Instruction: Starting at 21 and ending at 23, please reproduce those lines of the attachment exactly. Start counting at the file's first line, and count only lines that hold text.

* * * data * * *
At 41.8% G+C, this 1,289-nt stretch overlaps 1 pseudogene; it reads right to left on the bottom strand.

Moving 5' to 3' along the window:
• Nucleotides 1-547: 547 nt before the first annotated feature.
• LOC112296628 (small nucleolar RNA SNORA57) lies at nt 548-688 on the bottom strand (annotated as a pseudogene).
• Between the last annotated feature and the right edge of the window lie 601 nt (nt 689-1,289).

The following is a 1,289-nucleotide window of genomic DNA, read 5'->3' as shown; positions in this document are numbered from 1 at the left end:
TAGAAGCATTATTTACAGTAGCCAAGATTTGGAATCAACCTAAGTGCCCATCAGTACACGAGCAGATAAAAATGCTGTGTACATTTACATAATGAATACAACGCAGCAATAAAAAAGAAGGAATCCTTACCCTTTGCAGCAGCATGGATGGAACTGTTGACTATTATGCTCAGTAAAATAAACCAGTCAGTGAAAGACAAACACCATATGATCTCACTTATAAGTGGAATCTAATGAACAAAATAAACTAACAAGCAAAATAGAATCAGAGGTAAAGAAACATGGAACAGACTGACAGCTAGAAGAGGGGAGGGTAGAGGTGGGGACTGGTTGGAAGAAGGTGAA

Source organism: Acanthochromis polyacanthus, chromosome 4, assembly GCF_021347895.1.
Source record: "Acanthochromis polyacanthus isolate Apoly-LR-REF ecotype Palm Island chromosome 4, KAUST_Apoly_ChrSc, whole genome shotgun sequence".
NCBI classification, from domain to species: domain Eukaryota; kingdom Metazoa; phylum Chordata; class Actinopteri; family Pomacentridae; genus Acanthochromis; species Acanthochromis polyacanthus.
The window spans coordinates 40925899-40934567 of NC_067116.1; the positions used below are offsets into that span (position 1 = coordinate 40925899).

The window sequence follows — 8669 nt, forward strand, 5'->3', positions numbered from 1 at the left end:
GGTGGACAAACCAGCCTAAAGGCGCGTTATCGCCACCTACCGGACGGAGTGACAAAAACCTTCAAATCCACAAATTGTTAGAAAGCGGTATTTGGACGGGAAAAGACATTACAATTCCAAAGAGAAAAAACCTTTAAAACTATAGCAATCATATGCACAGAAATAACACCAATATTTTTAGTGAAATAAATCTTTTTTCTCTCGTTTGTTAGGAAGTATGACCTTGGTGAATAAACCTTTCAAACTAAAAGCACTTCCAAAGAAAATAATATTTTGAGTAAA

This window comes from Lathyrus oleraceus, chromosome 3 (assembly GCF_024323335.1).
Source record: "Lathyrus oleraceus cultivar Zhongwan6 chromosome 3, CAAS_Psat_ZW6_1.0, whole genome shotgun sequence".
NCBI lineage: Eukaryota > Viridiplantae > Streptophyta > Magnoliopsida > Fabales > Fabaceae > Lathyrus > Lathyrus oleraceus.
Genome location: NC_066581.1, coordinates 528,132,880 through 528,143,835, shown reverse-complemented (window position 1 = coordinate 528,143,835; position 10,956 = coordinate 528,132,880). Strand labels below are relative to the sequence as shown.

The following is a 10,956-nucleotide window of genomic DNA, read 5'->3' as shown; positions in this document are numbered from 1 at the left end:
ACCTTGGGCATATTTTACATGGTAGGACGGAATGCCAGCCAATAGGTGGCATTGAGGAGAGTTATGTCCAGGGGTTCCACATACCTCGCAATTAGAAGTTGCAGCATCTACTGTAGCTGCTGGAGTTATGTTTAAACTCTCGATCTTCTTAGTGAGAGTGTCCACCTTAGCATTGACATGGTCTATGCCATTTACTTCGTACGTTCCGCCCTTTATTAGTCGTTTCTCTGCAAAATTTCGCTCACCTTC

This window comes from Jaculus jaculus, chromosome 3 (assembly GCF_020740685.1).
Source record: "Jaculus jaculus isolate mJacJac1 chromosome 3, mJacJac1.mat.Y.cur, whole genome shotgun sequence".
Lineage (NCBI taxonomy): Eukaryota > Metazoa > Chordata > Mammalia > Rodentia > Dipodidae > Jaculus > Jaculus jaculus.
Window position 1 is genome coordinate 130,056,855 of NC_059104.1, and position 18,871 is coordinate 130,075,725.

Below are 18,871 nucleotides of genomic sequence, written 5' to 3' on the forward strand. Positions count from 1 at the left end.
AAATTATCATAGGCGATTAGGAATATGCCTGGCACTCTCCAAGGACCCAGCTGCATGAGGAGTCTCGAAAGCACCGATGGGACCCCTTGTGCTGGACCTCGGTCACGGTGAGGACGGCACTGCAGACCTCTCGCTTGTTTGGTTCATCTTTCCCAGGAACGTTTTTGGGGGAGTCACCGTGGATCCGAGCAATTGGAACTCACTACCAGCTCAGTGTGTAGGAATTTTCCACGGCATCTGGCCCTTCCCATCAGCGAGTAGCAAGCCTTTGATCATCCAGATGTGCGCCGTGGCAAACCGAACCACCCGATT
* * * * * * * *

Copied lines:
Source record: "Jaculus jaculus isolate mJacJac1 chromosome 3, mJacJac1.mat.Y.cur, whole genome shotgun sequence".
Lineage (NCBI taxonomy): Eukaryota > Metazoa > Chordata > Mammalia > Rodentia > Dipodidae > Jaculus > Jaculus jaculus.
Window position 1 is genome coordinate 130,056,855 of NC_059104.1, and position 18,871 is coordinate 130,075,725.